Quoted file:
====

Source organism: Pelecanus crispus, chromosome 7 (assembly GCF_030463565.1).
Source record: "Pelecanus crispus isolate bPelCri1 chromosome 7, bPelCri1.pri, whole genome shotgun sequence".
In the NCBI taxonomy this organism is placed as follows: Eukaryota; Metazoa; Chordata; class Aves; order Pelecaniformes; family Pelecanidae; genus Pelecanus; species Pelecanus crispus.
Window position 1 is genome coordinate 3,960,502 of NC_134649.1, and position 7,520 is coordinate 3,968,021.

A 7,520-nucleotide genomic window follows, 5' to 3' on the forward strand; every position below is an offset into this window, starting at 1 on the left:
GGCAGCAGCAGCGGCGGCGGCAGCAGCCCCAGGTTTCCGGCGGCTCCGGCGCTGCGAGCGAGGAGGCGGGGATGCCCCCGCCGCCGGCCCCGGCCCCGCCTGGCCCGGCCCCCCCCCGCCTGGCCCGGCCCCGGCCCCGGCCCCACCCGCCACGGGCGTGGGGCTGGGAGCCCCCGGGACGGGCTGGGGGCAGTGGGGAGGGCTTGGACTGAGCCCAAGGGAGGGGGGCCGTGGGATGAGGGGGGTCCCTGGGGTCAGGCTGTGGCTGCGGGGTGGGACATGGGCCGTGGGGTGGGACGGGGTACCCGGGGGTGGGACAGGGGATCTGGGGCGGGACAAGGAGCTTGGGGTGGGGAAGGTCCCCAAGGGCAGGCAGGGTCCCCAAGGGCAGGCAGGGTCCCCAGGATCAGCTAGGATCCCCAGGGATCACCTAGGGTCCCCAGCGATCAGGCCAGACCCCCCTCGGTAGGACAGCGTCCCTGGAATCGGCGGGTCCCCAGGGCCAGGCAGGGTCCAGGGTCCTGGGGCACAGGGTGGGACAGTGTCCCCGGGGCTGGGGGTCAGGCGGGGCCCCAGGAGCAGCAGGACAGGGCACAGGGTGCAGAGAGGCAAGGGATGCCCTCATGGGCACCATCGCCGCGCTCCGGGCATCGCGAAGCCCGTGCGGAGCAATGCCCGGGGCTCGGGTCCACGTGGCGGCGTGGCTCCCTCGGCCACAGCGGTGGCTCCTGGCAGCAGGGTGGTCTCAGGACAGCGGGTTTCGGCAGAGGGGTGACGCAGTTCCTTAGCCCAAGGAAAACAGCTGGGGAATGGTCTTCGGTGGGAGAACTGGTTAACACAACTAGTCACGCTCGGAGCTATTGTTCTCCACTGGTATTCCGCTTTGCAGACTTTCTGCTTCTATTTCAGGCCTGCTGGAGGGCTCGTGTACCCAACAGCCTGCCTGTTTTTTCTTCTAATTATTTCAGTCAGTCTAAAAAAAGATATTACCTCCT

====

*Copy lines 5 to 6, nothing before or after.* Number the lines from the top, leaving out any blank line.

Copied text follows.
A 7,520-nucleotide genomic window follows, 5' to 3' on the forward strand; every position below is an offset into this window, starting at 1 on the left:
GGCAGCAGCAGCGGCGGCGGCAGCAGCCCCAGGTTTCCGGCGGCTCCGGCGCTGCGAGCGAGGAGGCGGGGATGCCCCCGCCGCCGGCCCCGGCCCCGCCTGGCCCGGCCCCCCCCCGCCTGGCCCGGCCCCGGCCCCGGCCCCACCCGCCACGGGCGTGGGGCTGGGAGCCCCCGGGACGGGCTGGGGGCAGTGGGGAGGGCTTGGACTGAGCCCAAGGGAGGGGGGCCGTGGGATGAGGGGGGTCCCTGGGGTCAGGCTGTGGCTGCGGGGTGGGACATGGGCCGTGGGGTGGGACGGGGTACCCGGGGGTGGGACAGGGGATCTGGGGCGGGACAAGGAGCTTGGGGTGGGGAAGGTCCCCAAGGGCAGGCAGGGTCCCCAAGGGCAGGCAGGGTCCCCAGGATCAGCTAGGATCCCCAGGGATCACCTAGGGTCCCCAGCGATCAGGCCAGACCCCCCTCGGTAGGACAGCGTCCCTGGAATCGGCGGGTCCCCAGGGCCAGGCAGGGTCCAGGGTCCTGGGGCACAGGGTGGGACAGTGTCCCCGGGGCTGGGGGTCAGGCGGGGCCCCAGGAGCAGCAGGACAGGGCACAGGGTGCAGAGAGGCAAGGGATGCCCTCATGGGCACCATCGCCGCGCTCCGGGCATCGCGAAGCCCGTGCGGAGCAATGCCCGGGGCTCGGGTCCACGTGGCGGCGTGGCTCCCTCGGCCACAGCGGTGGCTCCTGGCAGCAGGGTGGTCTCAGGACAGCGGGTTTCGGCAGAGGGGTGACGCAGTTCCTTAGCCCAAGGAAAACAGCTGGGGAATGGTCTTCGGTGGGAGAACTGGTTAACACAACTAGTCACGCTCGGAGCTATTGTTCTCCACTGGTATTCCGCTTTGCAGACTTTCTGCTTCTATTTCAGGCCTGCTGGAGGGCTCGTGTACCCAACAGCCTGCCTGTTTTTTCTTCTAATTATTTCAGTCAGTCTAAAAAAAGATATTACCTCCT